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Some of the best articles on the blog. Typically, these have a picture. It's a low entrance requirement, I know.


December 1, 2011

Review: I Hate My Teenage Daughter (Fox) 1x1

Posted on December 1, 2011 | Post a comment | Bookmark and Share

I Hate My Teenage Daughter

In the US: Wednesdays, 9:30pm(E/P)/8:30c, Fox

Sometimes, I feel like I'm psychic. Do you?

I'll tell you for why. I looked at the title of this show - I Hate My Teenage Daughter. I saw what network it was on - Fox.

And I knew in an instant that watching it would feel like being slowly licked by the Creature from the Black Lagoon, assuming that the lagoon was black because it was under a sewer outlet.

And hey! Guess what! I was right.

I wonder if I can use my powers to win the lottery.

For those of you whose psychic powers aren't as well developed as mine, let me fill you in on the plot: we have two single mothers, one of them played by Jaime Pressly from My Name is Earl. Both of them were nerds at school, but have since developed okay. But they both have pretty, popular daughters. And oh my lordy, it turns out the daughters are turning into the same sort of mean girls who made their lives a misery at High School.

Cue zero hilarity and an overwhelming desire to take a shower. Here's a trailer - one minor character has been recast since the pilot, otherwise these are the highlights.

Continue reading "Review: I Hate My Teenage Daughter (Fox) 1x1"

November 17, 2011

Lost Gems: The Name of the Game (1968-1971)

Posted on November 17, 2011 | Post a comment | Bookmark and Share

The Name of the Game

'Wheel' series have just about disappeared now. What's a 'wheel' series? Well, imagine a series with some high-profile stars, but they're so high-profile, there's not room for them in each episode. So each week, you have an episode that invariably features only one of those stars.

One of the pioneers of wheel series was NBC's The Name of the Game, which starred Tony Franciosa, Gene Barry and Robert Stack. Running for 76 episodes, it was based on the TV movie Fame is the Name of the Game and looked at three characters working at Howard Publications, a large magazine company. Franciosa played Jeff Dillon, a crusading reporting with People magazine; Gene Barry played Glenn Howard, the company's owner and publisher; and Robert Stack played Dan Farrell, the editor of Crime magazine.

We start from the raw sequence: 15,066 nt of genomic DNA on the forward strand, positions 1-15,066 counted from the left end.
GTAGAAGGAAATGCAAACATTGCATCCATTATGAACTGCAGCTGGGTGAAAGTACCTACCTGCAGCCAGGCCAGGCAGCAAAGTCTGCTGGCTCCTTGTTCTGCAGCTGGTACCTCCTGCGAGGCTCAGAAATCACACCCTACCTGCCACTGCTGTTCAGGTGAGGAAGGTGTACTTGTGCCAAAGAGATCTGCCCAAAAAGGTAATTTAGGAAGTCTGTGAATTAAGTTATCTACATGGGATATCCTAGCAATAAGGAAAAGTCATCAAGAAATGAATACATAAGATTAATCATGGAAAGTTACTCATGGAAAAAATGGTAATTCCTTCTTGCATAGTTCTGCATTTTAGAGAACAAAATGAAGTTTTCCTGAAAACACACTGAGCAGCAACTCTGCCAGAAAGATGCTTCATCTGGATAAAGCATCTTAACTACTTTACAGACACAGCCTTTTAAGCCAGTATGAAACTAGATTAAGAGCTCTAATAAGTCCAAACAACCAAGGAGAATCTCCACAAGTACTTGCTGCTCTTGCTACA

Here's the ever-so-60s title sequence. Well, one of them. I'll explain after the jump.

Continue reading "Lost Gems: The Name of the Game (1968-1971)"

November 10, 2011

Review: Hell on Wheels (AMC) 1x1

Posted on November 10, 2011 | Post a comment | Bookmark and Share

Hell on Wheels

In the US: Sundays, 10/9c, AMC
In the UK: Acquired by TCM UK to air in 2012

There's been a lot of talk this season about AMC's Mad Men. The Playboy Club and Pan Am have both supposedly been trying to emulate the success of Mad Man by both being set in the 60s and allegedly glorifying sexism, racism, et al. The parallels are relatively few and often spurious but what people have latched onto in this 60s setting. Apparently, until Mad Men, period drama didn't happen on US TV so clearly anything period must owe a debt to Mad Men.

Now overlooking the quasi-period (e.g. Quantum Leap, New Amsterdam, Journeyman, That 70s Show, Life on Mars) as well as actually period (e.g. Glory Daze, Swingtown) is one thing. But to overlook the western? That's downright ridiculous.

The western was once the mainstay of US TV: Bonanza ran for 13 years, Gunsmoke ran for 20 years and there were countless others. Modern day TV networks also haven't forgotten the western: HBO had Deadwood while FX's Justified is essentially a western set in modern times; and even as I type, the development slates at various US networks are already filling up with a whole new batch of westerns, ready to be unleashed on us next September, including a remake of the classic TV western The Rifleman.

But now look. While everyone's been fixated on the 60s as the Mad Men USP, AMC - the home of Mad Men - is trying its hardest to cash in on the success of its own, currently absent show (as well as its first ever original mini-series, Broken Trail) with another period piece that relishes the mores and prejudices of a rapidly changing American society. Can you guess when it's set?

Continue reading "Review: Hell on Wheels (AMC) 1x1"

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